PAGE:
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Oxford Study Abroad Programme - Week 4 & Final Reflections

Updated: Sep 3, 2019

This summer, Christian Maloney '21 and John DiGravio '21 attended the Reagan-Thatcher Lecture Series at the University of Oxford. Their participation was sponsored by the George Edward Durell Scholarship, a special grant from the Intercollegiate Studies Institute.

In the final week of the programme, Christian and John completed their tutorials. Christian concluded his study of the American presidency, while John wrote his last essay on Edmund Burke and the French Revolution. After parting with their Oxford tutors, Christian and John embarked on a final day trip to Windsor Castle.

Studying at Oxford has been a great privilege for John and Christian. Brief reflections on their experiences are written below.

John DiGravio '21: I am extremely grateful to have participated in the Reagan-Thatcher Lecture Series at Oxford this summer. This has been a deeply fulfilling and unique academic experience. The intimacy and intensity of the Oxford tutorial system is unlike any other college class, and it encouraged me to explore new ways to research and write. Through careful and deliberate teaching, Dr. Jones guided me through the tutorial process and helped me build a firm foundation in the philosophy and writings of Edmund Burke. The University of Oxford and the surrounding city are historic and beautiful. It was a special privilege to study and live in the same places where so many distinguished persons have walked before. Our travels gave me a sense of Great Britain's geographic and regional diversity, and also a great respect for the history and national icons of its people. As I move on from this programme, I know that the lessons that I have learned, the friendships I have formed, and the experiences I have enjoyed will continue to inspire me for years to come. I extend my deepest gratitude to the Intercollegiate Studies Institute for making this possible.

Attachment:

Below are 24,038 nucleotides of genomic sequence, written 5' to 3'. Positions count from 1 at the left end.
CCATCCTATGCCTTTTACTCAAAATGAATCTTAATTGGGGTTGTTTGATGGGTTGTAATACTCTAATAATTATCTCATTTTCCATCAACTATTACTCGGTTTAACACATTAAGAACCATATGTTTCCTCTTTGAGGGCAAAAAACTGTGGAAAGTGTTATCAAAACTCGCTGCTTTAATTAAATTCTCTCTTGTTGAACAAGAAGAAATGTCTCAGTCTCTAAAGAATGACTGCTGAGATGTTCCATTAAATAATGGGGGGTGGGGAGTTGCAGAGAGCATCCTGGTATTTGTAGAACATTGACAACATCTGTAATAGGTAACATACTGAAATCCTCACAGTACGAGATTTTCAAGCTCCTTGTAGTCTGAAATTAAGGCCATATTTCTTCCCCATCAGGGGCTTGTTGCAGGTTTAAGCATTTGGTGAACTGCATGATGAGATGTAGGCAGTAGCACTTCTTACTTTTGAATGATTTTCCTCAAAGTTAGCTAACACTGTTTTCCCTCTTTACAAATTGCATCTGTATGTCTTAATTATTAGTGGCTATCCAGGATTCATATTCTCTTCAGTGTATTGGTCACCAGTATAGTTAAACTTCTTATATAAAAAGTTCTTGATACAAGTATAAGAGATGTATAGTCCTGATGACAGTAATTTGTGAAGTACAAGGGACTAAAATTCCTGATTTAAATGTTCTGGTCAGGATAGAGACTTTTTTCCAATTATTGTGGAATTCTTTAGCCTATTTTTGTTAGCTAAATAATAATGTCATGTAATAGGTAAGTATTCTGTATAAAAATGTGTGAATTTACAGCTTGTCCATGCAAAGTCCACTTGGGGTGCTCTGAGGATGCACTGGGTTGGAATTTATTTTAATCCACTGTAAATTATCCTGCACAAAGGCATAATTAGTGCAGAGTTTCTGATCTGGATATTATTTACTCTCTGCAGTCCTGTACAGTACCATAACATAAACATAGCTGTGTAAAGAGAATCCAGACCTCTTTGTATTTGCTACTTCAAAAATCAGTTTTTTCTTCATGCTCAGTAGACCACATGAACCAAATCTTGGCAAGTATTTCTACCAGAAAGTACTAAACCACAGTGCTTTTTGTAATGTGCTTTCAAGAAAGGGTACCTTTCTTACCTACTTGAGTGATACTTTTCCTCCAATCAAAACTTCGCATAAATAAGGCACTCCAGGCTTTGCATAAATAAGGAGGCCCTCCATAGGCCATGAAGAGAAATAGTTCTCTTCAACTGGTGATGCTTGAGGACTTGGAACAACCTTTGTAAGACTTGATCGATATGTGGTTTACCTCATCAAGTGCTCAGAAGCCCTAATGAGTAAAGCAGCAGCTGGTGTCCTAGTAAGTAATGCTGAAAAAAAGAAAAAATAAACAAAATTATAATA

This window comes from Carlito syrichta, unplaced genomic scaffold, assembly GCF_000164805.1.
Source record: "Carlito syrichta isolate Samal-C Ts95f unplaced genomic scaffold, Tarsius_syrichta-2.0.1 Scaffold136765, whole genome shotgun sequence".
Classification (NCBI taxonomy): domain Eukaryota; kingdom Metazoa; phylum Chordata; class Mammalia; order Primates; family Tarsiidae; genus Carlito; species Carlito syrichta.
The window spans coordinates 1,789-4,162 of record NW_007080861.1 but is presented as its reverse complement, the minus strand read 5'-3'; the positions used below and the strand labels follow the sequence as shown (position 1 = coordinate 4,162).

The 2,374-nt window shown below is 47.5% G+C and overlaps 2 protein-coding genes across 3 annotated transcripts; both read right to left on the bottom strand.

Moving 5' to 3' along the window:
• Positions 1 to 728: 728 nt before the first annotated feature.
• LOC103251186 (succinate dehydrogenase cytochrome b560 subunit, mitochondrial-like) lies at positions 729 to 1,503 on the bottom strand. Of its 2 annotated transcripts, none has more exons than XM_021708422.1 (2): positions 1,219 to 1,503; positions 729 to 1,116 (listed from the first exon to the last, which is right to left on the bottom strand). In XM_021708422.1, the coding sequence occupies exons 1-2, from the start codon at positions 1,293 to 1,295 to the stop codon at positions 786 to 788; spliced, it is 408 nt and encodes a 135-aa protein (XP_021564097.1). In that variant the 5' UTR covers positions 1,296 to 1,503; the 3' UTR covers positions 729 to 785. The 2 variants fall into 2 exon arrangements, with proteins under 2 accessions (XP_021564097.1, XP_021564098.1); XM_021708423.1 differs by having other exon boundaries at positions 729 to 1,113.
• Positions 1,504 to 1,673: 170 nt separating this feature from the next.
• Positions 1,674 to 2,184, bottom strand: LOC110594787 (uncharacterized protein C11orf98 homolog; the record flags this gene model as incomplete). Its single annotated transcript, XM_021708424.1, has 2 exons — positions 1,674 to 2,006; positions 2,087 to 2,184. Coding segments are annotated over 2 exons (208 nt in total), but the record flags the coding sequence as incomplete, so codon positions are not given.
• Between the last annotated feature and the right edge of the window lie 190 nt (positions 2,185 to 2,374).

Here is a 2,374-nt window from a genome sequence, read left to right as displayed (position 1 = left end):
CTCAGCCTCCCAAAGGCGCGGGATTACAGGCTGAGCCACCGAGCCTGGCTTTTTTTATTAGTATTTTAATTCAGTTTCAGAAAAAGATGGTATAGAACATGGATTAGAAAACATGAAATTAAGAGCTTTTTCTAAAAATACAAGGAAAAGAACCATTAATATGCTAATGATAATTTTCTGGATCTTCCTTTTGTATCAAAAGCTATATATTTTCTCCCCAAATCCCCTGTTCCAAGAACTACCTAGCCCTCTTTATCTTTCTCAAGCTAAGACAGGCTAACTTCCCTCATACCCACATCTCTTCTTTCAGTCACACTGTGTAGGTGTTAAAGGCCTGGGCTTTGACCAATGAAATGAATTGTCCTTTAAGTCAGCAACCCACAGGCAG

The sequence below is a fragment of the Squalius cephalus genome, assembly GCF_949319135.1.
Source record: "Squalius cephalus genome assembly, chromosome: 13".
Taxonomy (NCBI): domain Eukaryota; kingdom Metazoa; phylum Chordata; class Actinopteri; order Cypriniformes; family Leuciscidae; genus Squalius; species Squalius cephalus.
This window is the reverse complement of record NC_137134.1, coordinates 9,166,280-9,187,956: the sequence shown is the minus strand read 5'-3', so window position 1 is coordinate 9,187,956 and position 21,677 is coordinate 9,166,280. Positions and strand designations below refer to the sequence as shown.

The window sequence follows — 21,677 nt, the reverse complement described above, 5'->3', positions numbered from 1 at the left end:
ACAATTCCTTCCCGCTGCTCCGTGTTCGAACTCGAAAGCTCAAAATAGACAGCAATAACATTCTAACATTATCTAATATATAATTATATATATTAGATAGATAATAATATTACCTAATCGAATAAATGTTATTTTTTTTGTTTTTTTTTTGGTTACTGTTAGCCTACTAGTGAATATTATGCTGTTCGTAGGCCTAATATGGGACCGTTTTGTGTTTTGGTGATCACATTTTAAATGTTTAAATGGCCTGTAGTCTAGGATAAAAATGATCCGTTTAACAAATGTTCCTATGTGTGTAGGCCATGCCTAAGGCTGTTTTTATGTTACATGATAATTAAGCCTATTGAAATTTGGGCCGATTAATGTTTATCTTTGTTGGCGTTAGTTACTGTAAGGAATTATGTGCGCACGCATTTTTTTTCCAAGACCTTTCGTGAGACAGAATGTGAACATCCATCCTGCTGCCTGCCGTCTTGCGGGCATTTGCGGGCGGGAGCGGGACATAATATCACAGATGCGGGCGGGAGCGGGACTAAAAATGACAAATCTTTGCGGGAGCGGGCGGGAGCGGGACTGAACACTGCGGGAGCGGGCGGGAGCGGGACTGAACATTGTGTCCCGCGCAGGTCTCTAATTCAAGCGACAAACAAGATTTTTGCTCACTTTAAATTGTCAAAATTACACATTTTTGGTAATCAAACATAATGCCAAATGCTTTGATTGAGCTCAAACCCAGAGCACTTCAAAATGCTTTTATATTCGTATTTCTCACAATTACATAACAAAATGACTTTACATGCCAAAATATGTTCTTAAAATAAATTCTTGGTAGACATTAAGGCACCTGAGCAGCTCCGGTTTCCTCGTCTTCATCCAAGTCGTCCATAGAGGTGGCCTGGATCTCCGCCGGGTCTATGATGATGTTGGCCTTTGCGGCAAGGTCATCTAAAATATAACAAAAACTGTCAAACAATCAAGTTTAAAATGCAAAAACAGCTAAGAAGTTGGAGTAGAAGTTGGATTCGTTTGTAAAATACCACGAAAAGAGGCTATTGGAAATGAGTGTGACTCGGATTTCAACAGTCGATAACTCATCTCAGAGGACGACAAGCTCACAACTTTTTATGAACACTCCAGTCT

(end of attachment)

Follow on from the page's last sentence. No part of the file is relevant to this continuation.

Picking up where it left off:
Christian Maloney '21: The Reagan-Thatcher Lecture Series has significantly broadened my academic horizons. I have expanded my understanding of conservatism and its role in domestic and international politics. Lectures on topics such as Margaret Thatcher’s fiscal policies taught me the unique characteristics of British conservatism, while other lectures on topics such as the Falklands War helped me understand the historical context of the U.K.'s geopolitical situation. My tutorial on the U.S. presidency with Dr. Mark Almond taught me how to apply political theory and contemporary political science research to improve my understanding of the commander-in-chief’s role in the American political system. Dr. Almond's teaching and reading also helped me explore the complex roles of political actors, the media, and the American public in policy formation and execution. I am very grateful for the chance to study at Oxford, and thank the Intercollegiate Studies Institute for its support.


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